Giant Spear grass is among one of the taller non-bamboo grasses in Far North Queensland. It is a common grass and can be seen around urban areas and other open areas. The stems (or more specifically culms) can get up to over two metres. The seeds are awned, meaning they have a long awn-like appendage that helps them bore into the soil. The awns of the seeds achieve this by operating in a series of twisting movements when moisture level changes. Seeds has a dormancy that can last up to eight months.
It is found from sub-humid to semi-arid areas in the tropics and subtropics where annual rainfall is comprised between 600 and 1000 mm, but it can grow under rainfall lower than 210 mm. It is tolerant of frost but does not grow during winter. Spear grass does not withstand waterlogging but may bear short periods of flooding. Optimal pH for spear grass ranges from 5 to 6.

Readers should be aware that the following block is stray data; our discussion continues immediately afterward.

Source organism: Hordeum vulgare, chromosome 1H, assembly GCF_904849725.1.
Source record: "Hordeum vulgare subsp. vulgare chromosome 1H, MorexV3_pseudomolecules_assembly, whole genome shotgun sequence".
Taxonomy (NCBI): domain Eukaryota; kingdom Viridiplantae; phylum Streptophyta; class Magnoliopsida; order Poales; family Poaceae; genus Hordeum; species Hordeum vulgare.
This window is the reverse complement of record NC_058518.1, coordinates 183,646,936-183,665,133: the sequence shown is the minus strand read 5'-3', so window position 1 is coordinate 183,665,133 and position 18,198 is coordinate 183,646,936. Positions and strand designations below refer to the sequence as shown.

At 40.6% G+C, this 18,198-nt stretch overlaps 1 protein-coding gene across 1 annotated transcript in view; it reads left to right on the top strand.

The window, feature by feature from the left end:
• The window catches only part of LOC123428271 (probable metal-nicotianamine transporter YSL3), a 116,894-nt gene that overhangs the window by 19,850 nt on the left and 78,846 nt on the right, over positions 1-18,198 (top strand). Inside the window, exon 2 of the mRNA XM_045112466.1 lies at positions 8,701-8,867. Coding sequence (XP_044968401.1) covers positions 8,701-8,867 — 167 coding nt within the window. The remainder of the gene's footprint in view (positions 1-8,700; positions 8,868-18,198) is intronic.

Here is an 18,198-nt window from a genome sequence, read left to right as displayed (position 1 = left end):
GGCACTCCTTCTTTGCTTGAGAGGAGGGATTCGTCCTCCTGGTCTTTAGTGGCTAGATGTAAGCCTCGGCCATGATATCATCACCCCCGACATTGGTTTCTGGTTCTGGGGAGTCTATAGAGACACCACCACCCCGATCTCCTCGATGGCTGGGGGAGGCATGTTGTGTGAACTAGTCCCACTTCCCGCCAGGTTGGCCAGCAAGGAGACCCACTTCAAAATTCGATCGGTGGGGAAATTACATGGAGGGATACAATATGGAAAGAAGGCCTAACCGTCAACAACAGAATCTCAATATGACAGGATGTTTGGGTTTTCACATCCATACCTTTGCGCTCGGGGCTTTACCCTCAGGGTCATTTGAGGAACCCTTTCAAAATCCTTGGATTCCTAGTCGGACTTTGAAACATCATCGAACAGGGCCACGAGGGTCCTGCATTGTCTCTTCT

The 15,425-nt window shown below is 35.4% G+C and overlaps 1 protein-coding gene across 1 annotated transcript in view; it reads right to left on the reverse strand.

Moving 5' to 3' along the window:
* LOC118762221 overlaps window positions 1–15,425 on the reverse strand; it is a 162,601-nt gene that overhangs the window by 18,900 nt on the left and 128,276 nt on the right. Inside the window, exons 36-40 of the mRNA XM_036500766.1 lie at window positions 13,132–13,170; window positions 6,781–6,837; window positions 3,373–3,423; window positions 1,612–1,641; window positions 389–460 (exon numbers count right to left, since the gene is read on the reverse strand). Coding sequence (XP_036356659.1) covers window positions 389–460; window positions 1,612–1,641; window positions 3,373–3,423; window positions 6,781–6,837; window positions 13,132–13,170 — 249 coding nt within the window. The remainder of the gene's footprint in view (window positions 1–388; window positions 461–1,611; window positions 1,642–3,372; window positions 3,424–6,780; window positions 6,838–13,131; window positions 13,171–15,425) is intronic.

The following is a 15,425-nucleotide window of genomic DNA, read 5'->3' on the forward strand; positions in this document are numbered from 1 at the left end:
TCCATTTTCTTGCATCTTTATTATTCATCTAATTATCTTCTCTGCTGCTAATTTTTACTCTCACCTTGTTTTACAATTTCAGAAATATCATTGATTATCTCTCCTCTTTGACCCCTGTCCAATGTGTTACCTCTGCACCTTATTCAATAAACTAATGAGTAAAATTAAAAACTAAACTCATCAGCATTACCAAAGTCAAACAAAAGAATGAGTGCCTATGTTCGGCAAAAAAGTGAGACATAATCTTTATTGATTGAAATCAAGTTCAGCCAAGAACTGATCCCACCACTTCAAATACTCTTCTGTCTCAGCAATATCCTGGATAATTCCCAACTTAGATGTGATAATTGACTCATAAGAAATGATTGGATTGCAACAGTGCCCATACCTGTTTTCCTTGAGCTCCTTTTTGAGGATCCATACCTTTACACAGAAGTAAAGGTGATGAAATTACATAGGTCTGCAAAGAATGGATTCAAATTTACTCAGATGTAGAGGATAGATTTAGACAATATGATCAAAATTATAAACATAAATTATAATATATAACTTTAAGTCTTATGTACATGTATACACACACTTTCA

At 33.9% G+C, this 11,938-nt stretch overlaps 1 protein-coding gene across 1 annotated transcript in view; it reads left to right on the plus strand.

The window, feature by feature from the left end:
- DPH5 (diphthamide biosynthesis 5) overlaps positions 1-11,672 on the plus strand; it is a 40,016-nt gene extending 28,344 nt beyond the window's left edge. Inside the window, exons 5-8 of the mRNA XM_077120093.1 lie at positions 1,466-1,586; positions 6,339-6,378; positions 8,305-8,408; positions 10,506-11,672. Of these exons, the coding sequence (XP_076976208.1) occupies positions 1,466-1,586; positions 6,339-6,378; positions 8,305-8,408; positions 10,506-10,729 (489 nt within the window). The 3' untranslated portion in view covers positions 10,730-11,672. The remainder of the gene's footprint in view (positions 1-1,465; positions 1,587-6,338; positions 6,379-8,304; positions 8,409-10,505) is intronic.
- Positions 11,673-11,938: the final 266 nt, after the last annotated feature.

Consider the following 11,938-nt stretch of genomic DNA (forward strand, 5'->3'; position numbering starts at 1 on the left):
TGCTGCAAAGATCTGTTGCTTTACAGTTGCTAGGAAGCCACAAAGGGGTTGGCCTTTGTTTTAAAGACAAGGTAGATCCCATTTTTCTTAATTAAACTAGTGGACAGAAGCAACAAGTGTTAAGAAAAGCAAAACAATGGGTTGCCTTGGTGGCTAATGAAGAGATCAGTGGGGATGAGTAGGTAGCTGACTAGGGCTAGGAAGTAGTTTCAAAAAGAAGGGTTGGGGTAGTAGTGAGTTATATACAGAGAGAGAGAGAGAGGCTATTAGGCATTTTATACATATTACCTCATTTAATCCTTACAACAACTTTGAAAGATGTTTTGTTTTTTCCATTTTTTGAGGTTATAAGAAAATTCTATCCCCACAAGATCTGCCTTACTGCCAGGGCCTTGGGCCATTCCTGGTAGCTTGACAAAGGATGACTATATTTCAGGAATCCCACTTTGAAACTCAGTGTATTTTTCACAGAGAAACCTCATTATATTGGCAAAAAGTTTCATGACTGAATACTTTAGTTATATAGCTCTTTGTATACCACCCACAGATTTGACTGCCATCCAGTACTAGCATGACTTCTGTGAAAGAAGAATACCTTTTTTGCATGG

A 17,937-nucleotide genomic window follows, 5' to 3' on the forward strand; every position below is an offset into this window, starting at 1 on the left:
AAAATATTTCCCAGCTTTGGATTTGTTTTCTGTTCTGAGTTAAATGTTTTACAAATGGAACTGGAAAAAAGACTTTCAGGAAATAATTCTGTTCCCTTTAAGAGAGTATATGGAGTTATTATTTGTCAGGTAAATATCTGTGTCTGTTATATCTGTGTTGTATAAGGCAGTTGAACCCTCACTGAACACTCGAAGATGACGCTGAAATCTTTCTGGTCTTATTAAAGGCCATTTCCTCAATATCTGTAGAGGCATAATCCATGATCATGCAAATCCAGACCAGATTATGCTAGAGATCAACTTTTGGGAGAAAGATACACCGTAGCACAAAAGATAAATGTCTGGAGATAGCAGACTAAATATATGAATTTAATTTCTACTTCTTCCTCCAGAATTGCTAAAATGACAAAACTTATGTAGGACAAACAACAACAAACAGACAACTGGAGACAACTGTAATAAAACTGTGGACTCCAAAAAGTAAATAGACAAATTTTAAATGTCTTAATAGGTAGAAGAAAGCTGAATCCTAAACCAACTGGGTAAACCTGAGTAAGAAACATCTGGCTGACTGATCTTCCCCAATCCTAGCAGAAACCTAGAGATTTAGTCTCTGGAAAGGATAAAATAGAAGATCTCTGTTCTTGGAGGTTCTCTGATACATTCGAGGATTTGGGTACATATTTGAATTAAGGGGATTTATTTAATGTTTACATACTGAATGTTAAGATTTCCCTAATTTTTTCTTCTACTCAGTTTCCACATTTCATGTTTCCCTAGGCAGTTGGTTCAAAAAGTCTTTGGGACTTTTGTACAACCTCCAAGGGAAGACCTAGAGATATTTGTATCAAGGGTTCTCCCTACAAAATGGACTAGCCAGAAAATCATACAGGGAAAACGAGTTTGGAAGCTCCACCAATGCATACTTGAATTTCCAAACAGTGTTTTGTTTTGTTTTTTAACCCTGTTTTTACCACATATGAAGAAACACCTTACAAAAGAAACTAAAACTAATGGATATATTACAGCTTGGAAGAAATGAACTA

Giant Spear grass grows in eucalypt forests and woodlands, on brown and red clay loams and occasionally on sandy loams and gravelly soils in the wetter areas. Giant Spear grass is most often found in natural grassland along with companion grasses such as Themeda triandra, Bothriochloa bladhii and Hyparrhenia spp. Once established, and if defioliation is not too heavy, spear grass may survive several years.
This species is an ideal revegetation species where the reintroduction of native animals is important. It is an important food source for many native birds and small animals. For example, the seeds of Giant Spear grass are eaten by gouldian finch, masked finch and long-tailed finch. Spear grass is used as fodder when it is young. Spear grass is used for thatching, matting or making cellulose for paper, and provides environmental services as a cover crop and biodiversity nest.
- Drought tolerant
- Heat tolerance
- It has some tolerance of light shade